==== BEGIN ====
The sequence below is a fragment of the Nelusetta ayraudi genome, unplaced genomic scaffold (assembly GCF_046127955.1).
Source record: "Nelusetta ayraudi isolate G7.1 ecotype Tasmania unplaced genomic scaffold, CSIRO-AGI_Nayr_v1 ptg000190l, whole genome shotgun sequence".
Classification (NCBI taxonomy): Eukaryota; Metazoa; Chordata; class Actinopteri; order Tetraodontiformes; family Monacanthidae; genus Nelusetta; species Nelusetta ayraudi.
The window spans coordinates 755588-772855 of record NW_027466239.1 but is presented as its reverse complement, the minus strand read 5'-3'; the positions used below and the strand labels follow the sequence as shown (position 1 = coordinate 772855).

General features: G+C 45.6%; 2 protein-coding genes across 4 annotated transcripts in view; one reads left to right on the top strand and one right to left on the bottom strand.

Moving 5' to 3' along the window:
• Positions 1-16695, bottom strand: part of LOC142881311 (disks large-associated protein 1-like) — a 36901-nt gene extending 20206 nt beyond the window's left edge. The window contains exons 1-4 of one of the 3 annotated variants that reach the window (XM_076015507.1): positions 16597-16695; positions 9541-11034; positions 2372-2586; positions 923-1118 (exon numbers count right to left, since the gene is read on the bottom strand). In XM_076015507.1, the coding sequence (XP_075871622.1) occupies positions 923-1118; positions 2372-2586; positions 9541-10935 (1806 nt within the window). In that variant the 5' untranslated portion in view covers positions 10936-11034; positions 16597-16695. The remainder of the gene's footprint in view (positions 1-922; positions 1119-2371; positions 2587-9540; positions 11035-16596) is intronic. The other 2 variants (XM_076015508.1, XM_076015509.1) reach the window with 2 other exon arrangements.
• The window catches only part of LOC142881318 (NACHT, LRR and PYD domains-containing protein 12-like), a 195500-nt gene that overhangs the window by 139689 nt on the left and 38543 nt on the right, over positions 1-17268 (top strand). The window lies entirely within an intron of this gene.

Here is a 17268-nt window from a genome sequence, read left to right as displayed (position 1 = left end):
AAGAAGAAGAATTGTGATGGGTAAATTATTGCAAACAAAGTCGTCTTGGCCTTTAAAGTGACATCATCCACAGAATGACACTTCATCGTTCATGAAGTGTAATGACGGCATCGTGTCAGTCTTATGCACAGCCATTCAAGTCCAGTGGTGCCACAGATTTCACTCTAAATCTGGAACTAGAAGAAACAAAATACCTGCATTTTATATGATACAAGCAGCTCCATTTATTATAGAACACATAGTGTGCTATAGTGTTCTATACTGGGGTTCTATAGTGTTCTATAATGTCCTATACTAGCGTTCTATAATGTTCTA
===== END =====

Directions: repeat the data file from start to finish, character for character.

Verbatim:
The sequence below is a fragment of the Nelusetta ayraudi genome, unplaced genomic scaffold (assembly GCF_046127955.1).
Source record: "Nelusetta ayraudi isolate G7.1 ecotype Tasmania unplaced genomic scaffold, CSIRO-AGI_Nayr_v1 ptg000190l, whole genome shotgun sequence".
Classification (NCBI taxonomy): Eukaryota; Metazoa; Chordata; class Actinopteri; order Tetraodontiformes; family Monacanthidae; genus Nelusetta; species Nelusetta ayraudi.
The window spans coordinates 755588-772855 of record NW_027466239.1 but is presented as its reverse complement, the minus strand read 5'-3'; the positions used below and the strand labels follow the sequence as shown (position 1 = coordinate 772855).

General features: G+C 45.6%; 2 protein-coding genes across 4 annotated transcripts in view; one reads left to right on the top strand and one right to left on the bottom strand.

Moving 5' to 3' along the window:
• Positions 1-16695, bottom strand: part of LOC142881311 (disks large-associated protein 1-like) — a 36901-nt gene extending 20206 nt beyond the window's left edge. The window contains exons 1-4 of one of the 3 annotated variants that reach the window (XM_076015507.1): positions 16597-16695; positions 9541-11034; positions 2372-2586; positions 923-1118 (exon numbers count right to left, since the gene is read on the bottom strand). In XM_076015507.1, the coding sequence (XP_075871622.1) occupies positions 923-1118; positions 2372-2586; positions 9541-10935 (1806 nt within the window). In that variant the 5' untranslated portion in view covers positions 10936-11034; positions 16597-16695. The remainder of the gene's footprint in view (positions 1-922; positions 1119-2371; positions 2587-9540; positions 11035-16596) is intronic. The other 2 variants (XM_076015508.1, XM_076015509.1) reach the window with 2 other exon arrangements.
• The window catches only part of LOC142881318 (NACHT, LRR and PYD domains-containing protein 12-like), a 195500-nt gene that overhangs the window by 139689 nt on the left and 38543 nt on the right, over positions 1-17268 (top strand). The window lies entirely within an intron of this gene.

Here is a 17268-nt window from a genome sequence, read left to right as displayed (position 1 = left end):
AAGAAGAAGAATTGTGATGGGTAAATTATTGCAAACAAAGTCGTCTTGGCCTTTAAAGTGACATCATCCACAGAATGACACTTCATCGTTCATGAAGTGTAATGACGGCATCGTGTCAGTCTTATGCACAGCCATTCAAGTCCAGTGGTGCCACAGATTTCACTCTAAATCTGGAACTAGAAGAAACAAAATACCTGCATTTTATATGATACAAGCAGCTCCATTTATTATAGAACACATAGTGTGCTATAGTGTTCTATACTGGGGTTCTATAGTGTTCTATAATGTCCTATACTAGCGTTCTATAATGTTCTA